I had my own intensity, though. Tackett describes my anger in junior high as “volcanic” and I’m not inclined to disagree. I went toe-to-toe with whomever – teachers, friends, strangers – over anything. Dave was far more relaxed. Anger, as a general concept, did not form an essential part of his personality.
He did sometimes hate, of course, aiming at a poorly populated group of targets. Jo Saitta, the geometry teacher, topped the short list of despised teachers. No one, though, came close to Michael “Psycho” Hoffman.
Dave took Honors Geometry just after lunch with Mrs. Saitta. She permitted students to enter during lunch and hang out. Hoffman, amongst others, routinely arrived early. Dave often arrived well before the bell and would submit his homework in the basket before leaving to visit the toilet. Hoffman, whose studied and deliberate displays of apathy served largely to call attention, would remove the homework and bury it in the back of David’s overstuff clipboard. Those gathered would laugh.
Dave flunked that last quarter of Geometry, forcing him to re-take an entire semester. Those present only admitted Hoffman’s acts once the ink had dried on report cards and Psycho had quit the state.
Hell hath no fury, as the saying goes.
You know, for all the years we were friends I could never remember his exact birthdate. I’ve never been good at birthdays, and I’ve matured into an adult who barely remembers my own. Even so, birthdays matter to kids, yet I could not recall his.
For the record, it’s either the 13th or 15th of February. I always aimed to give him a card or something on the 13th. At worst, I would have been guilty of celebrating early; better that than late.
David had a little sister – Candace – who followed in the footsteps of siblings immemorial by irritating him with her mere presence in this earthly plane. Years later, he admitted a deep respect and admiration for her. David’s mom, Marilyn, worked at Boeing, or Lockheed Martin; something with airplanes. I never knew what his father did, but Dave expressed immense pride for his dad’s work in keeping their extended family safe and secure.
Dave and I survived the argument over colleges. He applied to Tech. We weren’t able to share dorms, but we shared friends and meals and general collegiate silliness. He approved of my very last girlfriend, and worked on learning sign language to join our chats. We played tennis together, a new sport for him, over the summer; at least, when we weren’t working together at the DISD maintenance department.
By Christmas of 1992, I was married and attending Lamar University. Dave came to the house on his way from Lubbock to Bacliff for the last untroubled visit we would ever have.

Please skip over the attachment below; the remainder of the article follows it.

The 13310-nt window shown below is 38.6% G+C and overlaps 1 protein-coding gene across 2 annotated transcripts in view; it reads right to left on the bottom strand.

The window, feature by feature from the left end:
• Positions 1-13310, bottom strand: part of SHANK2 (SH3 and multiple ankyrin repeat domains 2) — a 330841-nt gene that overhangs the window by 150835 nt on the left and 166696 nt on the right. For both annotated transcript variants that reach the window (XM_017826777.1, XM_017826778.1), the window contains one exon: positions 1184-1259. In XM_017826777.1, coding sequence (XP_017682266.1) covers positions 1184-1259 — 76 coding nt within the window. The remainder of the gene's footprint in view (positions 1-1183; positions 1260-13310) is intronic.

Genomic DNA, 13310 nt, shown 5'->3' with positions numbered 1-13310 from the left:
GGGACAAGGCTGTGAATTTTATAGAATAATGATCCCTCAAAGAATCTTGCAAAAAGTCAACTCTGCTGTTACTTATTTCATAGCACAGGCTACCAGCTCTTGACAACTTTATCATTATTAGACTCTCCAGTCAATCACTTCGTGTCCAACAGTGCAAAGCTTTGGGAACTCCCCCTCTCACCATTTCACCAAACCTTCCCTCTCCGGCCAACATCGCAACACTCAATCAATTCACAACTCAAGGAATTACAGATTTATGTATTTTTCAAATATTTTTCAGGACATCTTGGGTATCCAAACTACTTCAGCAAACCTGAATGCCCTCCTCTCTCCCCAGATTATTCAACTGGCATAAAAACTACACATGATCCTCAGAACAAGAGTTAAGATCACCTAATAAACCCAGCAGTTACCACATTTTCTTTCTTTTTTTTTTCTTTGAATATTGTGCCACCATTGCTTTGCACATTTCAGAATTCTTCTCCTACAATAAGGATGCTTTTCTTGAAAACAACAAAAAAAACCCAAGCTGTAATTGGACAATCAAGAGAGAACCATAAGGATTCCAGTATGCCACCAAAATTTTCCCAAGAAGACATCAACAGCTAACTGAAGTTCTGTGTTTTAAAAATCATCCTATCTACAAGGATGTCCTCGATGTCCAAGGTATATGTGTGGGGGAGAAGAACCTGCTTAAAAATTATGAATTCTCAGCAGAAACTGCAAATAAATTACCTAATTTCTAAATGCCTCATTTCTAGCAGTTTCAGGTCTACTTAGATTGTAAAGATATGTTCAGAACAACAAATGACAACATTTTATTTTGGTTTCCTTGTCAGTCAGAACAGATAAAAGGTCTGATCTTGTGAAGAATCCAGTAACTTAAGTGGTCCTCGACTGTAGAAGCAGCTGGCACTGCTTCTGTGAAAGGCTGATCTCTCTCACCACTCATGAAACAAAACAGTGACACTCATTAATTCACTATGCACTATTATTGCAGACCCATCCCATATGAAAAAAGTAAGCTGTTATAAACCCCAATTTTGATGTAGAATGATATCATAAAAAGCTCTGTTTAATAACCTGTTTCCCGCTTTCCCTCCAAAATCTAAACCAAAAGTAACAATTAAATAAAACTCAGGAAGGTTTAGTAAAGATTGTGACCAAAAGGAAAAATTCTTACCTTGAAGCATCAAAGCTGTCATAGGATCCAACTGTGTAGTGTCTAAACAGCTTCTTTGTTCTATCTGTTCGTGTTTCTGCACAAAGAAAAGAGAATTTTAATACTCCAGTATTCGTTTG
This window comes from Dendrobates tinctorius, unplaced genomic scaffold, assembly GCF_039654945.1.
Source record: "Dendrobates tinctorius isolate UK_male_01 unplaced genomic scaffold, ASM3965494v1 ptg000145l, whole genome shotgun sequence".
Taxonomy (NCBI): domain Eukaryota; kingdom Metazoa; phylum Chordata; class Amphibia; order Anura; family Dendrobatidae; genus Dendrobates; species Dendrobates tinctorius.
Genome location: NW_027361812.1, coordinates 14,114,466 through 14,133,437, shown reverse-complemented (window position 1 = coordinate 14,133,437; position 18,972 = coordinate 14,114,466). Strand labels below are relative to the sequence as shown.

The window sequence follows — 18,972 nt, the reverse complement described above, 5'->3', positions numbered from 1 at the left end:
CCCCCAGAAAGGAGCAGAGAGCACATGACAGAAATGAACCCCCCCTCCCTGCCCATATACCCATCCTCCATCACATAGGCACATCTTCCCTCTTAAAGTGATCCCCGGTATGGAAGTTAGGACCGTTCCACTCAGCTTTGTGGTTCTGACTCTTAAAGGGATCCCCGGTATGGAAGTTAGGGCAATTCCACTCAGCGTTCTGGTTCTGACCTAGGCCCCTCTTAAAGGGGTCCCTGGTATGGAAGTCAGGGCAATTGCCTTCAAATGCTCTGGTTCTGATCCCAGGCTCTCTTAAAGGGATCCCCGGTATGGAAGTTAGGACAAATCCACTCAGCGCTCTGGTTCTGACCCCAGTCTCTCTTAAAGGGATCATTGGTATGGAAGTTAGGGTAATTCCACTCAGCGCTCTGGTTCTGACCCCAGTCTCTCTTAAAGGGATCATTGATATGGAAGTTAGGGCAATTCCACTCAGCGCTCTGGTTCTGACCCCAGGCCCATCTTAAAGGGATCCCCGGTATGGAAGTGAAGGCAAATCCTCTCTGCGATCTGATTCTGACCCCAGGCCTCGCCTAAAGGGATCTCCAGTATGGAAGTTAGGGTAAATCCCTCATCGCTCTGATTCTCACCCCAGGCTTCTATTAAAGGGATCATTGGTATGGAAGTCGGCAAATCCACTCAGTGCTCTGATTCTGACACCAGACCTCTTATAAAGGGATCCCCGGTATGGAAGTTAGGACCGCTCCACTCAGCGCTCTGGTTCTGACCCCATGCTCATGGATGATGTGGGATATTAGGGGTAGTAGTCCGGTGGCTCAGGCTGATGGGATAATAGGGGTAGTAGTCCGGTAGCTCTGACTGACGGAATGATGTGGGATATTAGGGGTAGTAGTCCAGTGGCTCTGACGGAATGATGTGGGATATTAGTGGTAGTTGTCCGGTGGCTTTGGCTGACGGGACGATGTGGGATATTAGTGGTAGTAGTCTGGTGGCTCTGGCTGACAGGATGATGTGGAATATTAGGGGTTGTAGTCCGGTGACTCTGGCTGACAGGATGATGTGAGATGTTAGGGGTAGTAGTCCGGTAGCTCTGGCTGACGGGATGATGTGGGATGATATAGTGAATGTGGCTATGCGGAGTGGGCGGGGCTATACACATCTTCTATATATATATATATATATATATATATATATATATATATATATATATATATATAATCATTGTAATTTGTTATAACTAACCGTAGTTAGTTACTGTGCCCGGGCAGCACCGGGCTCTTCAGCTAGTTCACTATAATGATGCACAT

He’d grown a beard. A thick, wooly, barely-trimmed beard. Dave, who once likened kissing a smoker to licking the bottom of an ashtray, smoked. Dave, who swore on the ruined lives of alcoholic relatives he would never drink, had become an alcoholic. He’d been fired from on campus jobs and faced academic expulsion.
He returned to Bacliff and faced the music his situation had composed. He left Tech, joined AA, and began putting things back together academically by attending College of the Mainland. It was not to last.
Sometime around that elusive birthday, Dave had a stroke in his sleep. His diminutive mother wrestled him down the stairs and to the first of many doctors who helped the family address the cancerous brain tumors; slowly growing tumors that explained the slow pace of Dave’s reading; the hand tremors he had in high school; the changes in his behavior as a young adult.
He died in September 2001.
“Everything ends eventually, Dave.”
Our argument displayed something fundamental about our personalities.
That sentence I tossed at him aptly summarized the fatalistic pessimism that permeated my thoughts back then. Everything gets lost, and there’s nothing we can do about it. Doesn’t matter what we do because we lack the power to affect our own fates. Move along, nothing to see here.
Dave did not see life that way, and as a result he was a far better friend to me than I was to him. I think he knew he needed our relationship more than I. That didn’t sound right – I desperately needed Diamond Dave’s presence. I meant David acknowledged the need that I refused to admit. He pursued our friendship deliberately while I slouched along because he believed it was possible to control the fate of our relationship.
He took the classes I took. He chased the sports I played. He applied for the same jobs I did. He shifted his scholastic loyalties to the same university as I, even during the summers. He learned sign language when I did, and briefly majored in the same subject.
But the tumors changed everything.
My life went forward along traditional lines. Marriage, college, graduation, graduate school, job, kid, mortgage. Dave stayed home.
When he wasn’t being treated for cancer, he volunteered at K.E. Little Elementary. His sweet nature made him a natural for hanging out with kids. We saw one another when I was in town visiting the parents. His parents eventually built a house over next to the high school on the same street as his grandparents.
And for him, that’s where everything ended eventually.